Community worship night preaches unity

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Reverend George Perry of St. Frederick Baptist Church in Marble Falls preached about community unity despite economic, religious and cultural differences at the second evening of community worship sponsored by the Highland Lakes Crisis Network. The event took place on April 29 at Haley-Nelson Park in Burnet. Staff photo by Mac McClennahan

About 500 people converged on Haley-Nelson Park in Burnet for the evening of community worship on April 29, featuring pastors, music and food from 25 area churches. The event was sponsored by the Highland Lakes Crisis Network, which hopes to hold similar events at least quarterly. The first such event took place at Granite Shoals last July.

“God manifests in powerful ways,” Crisis Network President Kevin Naumann said after the event. “Just seeing 25 churches come together to work on an event is huge. Knowing that we live in a place where God is working in our community, I think it’s impactful.

The countywide event was not about the crisis network but about churches working together across denominations, Naumann continued. Everything, including music, messages and food, was intentionally designed to be inclusive. Served with the standard hot dogs and burgers, there were foods from Jamaica, Mexico and the Philippines.

“The food was a celebration of our diversity and unity,” said Jon Weems, senior pastor of Lake Shores Church in Marble Falls. “We had desserts from everywhere, snow cones and bouncy houses for the kids. The kids had a blast. »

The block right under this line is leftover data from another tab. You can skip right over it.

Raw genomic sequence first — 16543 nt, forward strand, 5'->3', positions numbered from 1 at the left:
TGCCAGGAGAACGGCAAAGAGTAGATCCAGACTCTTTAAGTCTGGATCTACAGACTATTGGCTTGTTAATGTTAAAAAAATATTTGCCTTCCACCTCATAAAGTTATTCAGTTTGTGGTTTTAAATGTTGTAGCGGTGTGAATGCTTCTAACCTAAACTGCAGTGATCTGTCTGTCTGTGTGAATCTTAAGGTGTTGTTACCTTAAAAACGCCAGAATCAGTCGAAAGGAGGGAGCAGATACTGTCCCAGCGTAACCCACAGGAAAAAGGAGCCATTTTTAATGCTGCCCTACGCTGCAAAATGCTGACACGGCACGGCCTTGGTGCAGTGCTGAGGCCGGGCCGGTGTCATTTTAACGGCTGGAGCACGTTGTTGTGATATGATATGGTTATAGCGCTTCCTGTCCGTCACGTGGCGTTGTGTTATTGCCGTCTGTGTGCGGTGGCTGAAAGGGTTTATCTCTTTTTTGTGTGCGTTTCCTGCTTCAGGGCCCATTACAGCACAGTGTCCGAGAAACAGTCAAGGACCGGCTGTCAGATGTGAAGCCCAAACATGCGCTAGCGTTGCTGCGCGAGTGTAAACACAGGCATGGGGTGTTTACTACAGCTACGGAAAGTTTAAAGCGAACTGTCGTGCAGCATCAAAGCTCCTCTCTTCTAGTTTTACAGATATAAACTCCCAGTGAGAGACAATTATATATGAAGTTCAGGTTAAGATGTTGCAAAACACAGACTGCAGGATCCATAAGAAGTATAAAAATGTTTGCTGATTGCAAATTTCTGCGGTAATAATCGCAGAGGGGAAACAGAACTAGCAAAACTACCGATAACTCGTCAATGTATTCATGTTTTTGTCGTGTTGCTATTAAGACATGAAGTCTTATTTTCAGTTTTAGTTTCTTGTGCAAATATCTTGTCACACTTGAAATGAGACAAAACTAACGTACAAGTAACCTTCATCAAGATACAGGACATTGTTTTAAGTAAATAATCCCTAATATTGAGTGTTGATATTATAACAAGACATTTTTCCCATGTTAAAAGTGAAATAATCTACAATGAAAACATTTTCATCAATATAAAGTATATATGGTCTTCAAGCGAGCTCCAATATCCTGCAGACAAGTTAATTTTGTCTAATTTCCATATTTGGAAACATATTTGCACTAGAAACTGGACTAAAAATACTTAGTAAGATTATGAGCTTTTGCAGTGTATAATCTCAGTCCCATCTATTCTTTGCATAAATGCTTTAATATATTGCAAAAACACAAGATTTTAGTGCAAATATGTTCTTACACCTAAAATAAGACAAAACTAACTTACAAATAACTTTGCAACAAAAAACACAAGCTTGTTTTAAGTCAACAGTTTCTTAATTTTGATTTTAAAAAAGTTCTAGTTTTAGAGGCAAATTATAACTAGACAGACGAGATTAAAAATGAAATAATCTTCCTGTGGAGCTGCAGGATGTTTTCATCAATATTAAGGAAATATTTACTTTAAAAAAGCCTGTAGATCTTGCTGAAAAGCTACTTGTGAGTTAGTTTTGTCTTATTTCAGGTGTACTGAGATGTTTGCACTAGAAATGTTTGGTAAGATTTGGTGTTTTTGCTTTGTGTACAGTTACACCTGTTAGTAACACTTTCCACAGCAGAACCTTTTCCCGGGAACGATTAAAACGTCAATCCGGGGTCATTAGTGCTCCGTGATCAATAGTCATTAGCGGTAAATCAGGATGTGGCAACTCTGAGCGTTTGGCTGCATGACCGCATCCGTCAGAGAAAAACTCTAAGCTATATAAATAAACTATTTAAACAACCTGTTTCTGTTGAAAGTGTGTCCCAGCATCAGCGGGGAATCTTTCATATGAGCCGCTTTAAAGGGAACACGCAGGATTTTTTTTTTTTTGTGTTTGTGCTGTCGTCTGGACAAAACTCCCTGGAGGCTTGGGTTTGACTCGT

One of 12 speakers during the more than three-hour event, Weems focused his remarks on John 17 and the body of Christ.

“The overall theme was unity,” Weems said. “Each of us is an individual, each church is different. Together we serve a purpose to edify the body of Christ, his church in our community and in our country.

George Perry, pastor of St. Frederick Baptist Church in Marble Falls, spoke of bringing the circle of each individual together to form a larger circle of community.

“We tend to get into our little circles and not know what’s going on in someone else’s life,” he said. “We go into our own little towns and churches, and we tend to stay there. But in this event, we crossed all of these lines – city lines, our church lines, our income, our color – and came together as one.

Although no date has yet been set, the next community worship will likely take place in late August or September.

“Somewhere in the shade,” Naumann said.

Once finalized, the date will be posted on the Highland Lakes Crisis Network Facebook page. Naumann urged anyone interested to “like” the page so they will receive notifications about the date as soon as it is set.

“I thought it was pretty special,” Weems said of the most recent event. “It was a great night, the music was amazing, there was a big crowd. We’re going to do it again.

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